Last time we talked, you told me about steering away from hip-hop. I know from our last conversation that you've been more into the indie rock scene. Why is it important to make that move and distinction to fans that follow you music? Is it important that you steer clear of the hip-hop tag?
To be honest, it's not that I really want to steer clear of the hip-hop tag, or that was even an intention. It just happened. I haven't been listening to a lot of hip-hop. It's become a bit repetitive for me. Just for the time being or whatever. I ventured out my little ears and started listening to other music.
Not to mention that being in a band with these guys who have very different musical backgrounds and listen to a lot of different stuff, it was bound to rub off on me at some point. So some of the music that they might listen to that I might not have been up on, they put me up on. I know Shawn put me up on a lot of stuff.
And then I had my little Sirius/XM Radio and I had this indie rock station. I never knew any of the (bands that they played on the station). Sure the names came up, but like, all the songs are kind of similar to me. I hate to sound like that. It's like how people that don't' listen to rap, they say it all sounds the same. But there was a lot that I grabbed from that and I liked it.
I needed something different that inspired me to make music, and hip-hop in general wasn't doing it for me. None of my favorite people were putting out much music in general or putting out exactly what I was feeling at the time.
That's just where I'm at right now, and not to mention, talking about the Le Vice record, there's a lot of different musical influences from the entire band. I want to naturally fit into whatever type of music is there that they're playing. You can't write this hard ass rap to some super melodical, if that's even a word, music. The band is not just mine. Sure, it started off as mine, but it's not just mine anymore, and I'm happy.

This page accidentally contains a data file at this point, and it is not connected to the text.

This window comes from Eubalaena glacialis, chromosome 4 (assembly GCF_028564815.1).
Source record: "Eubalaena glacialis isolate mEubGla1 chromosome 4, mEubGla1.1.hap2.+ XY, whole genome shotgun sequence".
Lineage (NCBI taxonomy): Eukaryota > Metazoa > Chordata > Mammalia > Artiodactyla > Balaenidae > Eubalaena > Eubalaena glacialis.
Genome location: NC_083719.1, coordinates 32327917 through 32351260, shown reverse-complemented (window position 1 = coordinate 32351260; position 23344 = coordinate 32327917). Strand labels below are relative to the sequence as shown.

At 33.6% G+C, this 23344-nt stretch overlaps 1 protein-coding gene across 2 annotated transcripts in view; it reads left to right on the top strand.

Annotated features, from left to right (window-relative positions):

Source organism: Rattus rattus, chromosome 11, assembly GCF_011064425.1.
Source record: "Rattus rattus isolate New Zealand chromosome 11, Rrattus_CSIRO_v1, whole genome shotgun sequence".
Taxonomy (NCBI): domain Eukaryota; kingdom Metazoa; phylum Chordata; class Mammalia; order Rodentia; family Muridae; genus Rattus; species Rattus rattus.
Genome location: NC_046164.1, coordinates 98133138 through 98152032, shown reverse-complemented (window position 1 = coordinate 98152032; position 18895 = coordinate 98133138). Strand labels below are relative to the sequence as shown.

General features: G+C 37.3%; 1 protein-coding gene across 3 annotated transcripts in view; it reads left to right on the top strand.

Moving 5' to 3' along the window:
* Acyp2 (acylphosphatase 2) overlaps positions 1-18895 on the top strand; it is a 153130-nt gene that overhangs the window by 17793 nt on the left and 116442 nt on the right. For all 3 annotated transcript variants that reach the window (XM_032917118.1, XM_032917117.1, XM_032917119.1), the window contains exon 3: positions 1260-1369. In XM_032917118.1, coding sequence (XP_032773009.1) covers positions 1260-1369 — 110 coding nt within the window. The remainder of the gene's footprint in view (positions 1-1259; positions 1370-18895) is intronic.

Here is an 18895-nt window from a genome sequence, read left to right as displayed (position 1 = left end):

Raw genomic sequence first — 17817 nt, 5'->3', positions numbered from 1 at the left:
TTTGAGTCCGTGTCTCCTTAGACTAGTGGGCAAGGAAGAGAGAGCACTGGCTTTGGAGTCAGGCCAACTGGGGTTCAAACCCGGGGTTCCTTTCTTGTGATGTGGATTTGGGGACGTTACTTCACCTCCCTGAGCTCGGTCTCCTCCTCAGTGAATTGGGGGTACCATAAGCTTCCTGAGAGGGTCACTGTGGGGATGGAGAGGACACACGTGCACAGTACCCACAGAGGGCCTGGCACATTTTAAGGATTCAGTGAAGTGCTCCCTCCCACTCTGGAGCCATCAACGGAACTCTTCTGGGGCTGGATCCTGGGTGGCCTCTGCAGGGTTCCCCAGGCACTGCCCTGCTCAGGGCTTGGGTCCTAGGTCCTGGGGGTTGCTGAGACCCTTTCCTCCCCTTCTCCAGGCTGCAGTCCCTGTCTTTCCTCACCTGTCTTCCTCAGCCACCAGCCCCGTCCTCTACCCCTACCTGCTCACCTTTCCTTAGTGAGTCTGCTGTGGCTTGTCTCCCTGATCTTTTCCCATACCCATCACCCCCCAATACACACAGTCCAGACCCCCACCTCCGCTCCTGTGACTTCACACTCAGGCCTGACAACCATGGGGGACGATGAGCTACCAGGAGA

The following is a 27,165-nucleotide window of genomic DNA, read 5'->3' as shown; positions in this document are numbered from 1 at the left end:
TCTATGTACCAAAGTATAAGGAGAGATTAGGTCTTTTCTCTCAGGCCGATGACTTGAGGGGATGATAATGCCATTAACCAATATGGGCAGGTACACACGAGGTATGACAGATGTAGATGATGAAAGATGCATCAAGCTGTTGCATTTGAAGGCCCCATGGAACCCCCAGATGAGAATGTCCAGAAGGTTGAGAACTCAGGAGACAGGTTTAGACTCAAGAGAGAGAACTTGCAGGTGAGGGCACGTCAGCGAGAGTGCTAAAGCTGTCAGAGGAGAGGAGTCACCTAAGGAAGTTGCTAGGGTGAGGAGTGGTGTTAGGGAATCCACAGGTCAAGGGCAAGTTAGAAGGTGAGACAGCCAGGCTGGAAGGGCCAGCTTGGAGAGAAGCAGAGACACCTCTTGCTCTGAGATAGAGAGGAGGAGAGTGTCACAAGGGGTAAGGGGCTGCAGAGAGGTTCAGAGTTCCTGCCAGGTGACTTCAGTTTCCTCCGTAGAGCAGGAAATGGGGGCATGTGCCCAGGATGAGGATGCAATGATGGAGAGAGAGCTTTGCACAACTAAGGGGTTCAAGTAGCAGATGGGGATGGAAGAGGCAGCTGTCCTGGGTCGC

So now Le Vice is something that I do, something that I'm a part of. Sure it's one of my babies, but it's not just mine and I'm happy to share in the creative process with everybody. I don't want to overpower what is created by all the different, talented musicians in the band.
With that said, it's like, the solo record isn't super hip-hoppy either. It's not like what I'm doing with Le Vice. Maybe the next Le Vice record I'm gonna put more input in and be like let's make it more hip-hop. Who knows? Maybe my next (solo) record will go back to being a straight hip-hop record. It just depends where I'm at. It's whatever I'm feeling. Whatever inspires me will be the direction I go. If I feel I can go that direction safely (laughs), without making a fool of myself or without going too off course that it just doesn't work.